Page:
For those of us who do want to maintain those records and trails, there remains the question of just how to do so. Tech pundit Leo Laporte grappled with this after realizing -- brace yourself -- that his Twitter feed was no longer updating with his Google Buzz updates. Or something. The point is that nobody in his community noticed that particular communication breakdown, a sharp contrast to all the emails that roll in when he skips a podcast. What Laporte concluded is that the social platforms he's chased after were inferior to his blog as a way of cataloging all his thoughts, feelings, and actions.
It makes me feel like everything I've posted over the past four years on Twitter, Jaiku, Friendfeed, Plurk, Pownce, and, yes, Google Buzz, has been an immense waste of time. I was shouting into a vast echo chamber where no one could hear me because they were too busy shouting themselves. All this time I've been pumping content into the void like some chatterbox Onan. How humiliating. How demoralizing.
To realize that posting on Plurk is not time well-spent is not exactly Paul on the road to Damascus. I grant you that. Nevertheless, he has a point here. Ultimately, Laporte, with a touch of hyperbole, is making the argument for finding your niche and selecting the right communications tools to best reach them and thus resist the temptation of distributing yourself into every channel that pops up. That's not bad advice for our distracted times.
On the cover of the latest issue of Playboy, right next to "Piranha 3D" star Kelly Brook's left hip, is the cover line: "A New Translation of Flaubert's Madame Bovary: The Most Scandalous Novel of All Time." Even for a magazine with a history of publishing great fiction, this is a dissociative moment. Inside the magazine Playboy gives very little context to a readership that might just be a bit behind on their Flaubert, aside from some copy that describes Emma Bovary as "one of literature's most celebrated sinners." Happily, we have The New Yorker's Macy Halford to guide us through it.
All of this is strange to me. I am aware that Playboy publishes (and pays a lot for) great fiction. But this copy suggests that the magazine expects its readers to be both savvy enough to know who Emma is already and stupid enough to buy into the idea that "Bovary" is naughty by today's standards. Which is why, I guess, the excerpt demands to be accompanied by art of a naked lady flying through the air on a saddle, illustrating a quote pulled out from the text:"With her face tilted down a little, she abandoned herself to the cadence of the motion that rocked her in the saddle."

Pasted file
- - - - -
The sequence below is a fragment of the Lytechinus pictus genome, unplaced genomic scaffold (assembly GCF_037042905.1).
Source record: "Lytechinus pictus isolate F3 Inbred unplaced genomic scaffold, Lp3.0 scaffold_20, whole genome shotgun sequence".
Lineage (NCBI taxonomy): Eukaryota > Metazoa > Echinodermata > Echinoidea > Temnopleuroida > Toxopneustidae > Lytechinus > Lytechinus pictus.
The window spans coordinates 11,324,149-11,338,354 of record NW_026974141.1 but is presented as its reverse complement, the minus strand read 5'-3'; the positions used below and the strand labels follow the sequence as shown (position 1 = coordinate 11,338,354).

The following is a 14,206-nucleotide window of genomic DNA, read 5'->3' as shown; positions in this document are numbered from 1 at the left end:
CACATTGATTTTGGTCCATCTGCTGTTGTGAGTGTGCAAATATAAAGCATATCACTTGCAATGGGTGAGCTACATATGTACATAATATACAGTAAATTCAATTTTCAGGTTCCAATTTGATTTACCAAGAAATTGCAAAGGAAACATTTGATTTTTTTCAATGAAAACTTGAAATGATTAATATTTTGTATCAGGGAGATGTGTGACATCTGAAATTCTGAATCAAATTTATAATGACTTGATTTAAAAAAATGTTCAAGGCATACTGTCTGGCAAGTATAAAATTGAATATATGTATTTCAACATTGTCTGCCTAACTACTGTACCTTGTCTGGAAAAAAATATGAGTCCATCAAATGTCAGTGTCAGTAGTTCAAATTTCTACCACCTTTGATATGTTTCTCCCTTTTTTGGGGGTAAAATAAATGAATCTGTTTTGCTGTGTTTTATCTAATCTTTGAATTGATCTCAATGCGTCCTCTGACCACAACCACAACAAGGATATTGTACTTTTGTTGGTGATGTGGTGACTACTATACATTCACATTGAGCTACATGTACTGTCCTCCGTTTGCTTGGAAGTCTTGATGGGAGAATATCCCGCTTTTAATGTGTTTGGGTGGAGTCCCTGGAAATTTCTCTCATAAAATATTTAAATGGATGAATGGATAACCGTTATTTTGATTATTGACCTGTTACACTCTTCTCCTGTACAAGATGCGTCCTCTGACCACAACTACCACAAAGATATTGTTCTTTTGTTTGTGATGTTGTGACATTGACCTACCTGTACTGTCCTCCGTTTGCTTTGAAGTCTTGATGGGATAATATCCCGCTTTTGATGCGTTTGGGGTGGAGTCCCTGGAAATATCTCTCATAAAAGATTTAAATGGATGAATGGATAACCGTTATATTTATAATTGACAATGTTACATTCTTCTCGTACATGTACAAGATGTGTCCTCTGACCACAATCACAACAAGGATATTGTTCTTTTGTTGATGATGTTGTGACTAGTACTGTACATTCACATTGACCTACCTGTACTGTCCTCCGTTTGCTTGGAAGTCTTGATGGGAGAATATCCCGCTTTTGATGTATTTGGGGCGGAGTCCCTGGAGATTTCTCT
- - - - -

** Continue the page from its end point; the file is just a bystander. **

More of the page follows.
The HuffingtonPost reported that John Mayer and Jennifer Aniston might be getting back together. Mayer did not like that one bit and so he took to his Tumblr account and gave "the Internet Death Star" the what-for:
The reason I'm calling you out instead of all the other magazines that make stories up out of thin air is that In Touch and Star Magazine aren't concurrently writing pieces about Pat Tillman or WikiLeaks. Those other rags know who they are, and even if they're obnoxious, I'd rather have to live with them because they (and the rest of the world) know where they stand, which doesn't make them one tenth as dangerous as you are. You're a stripper wearing reading glasses. Or maybe you're an insolvent law student willing to dance for a few extra dollars. Either way, it's uncomfortable to watch you try to wrap yourself around a pole when you have that C-Span scar.
We truly don't need celebrity profiles anymore, do we?
Matthew Creamer is a former Ad Age reporter and editor. Follow him on Twitter at Twitter.com/matt_creamer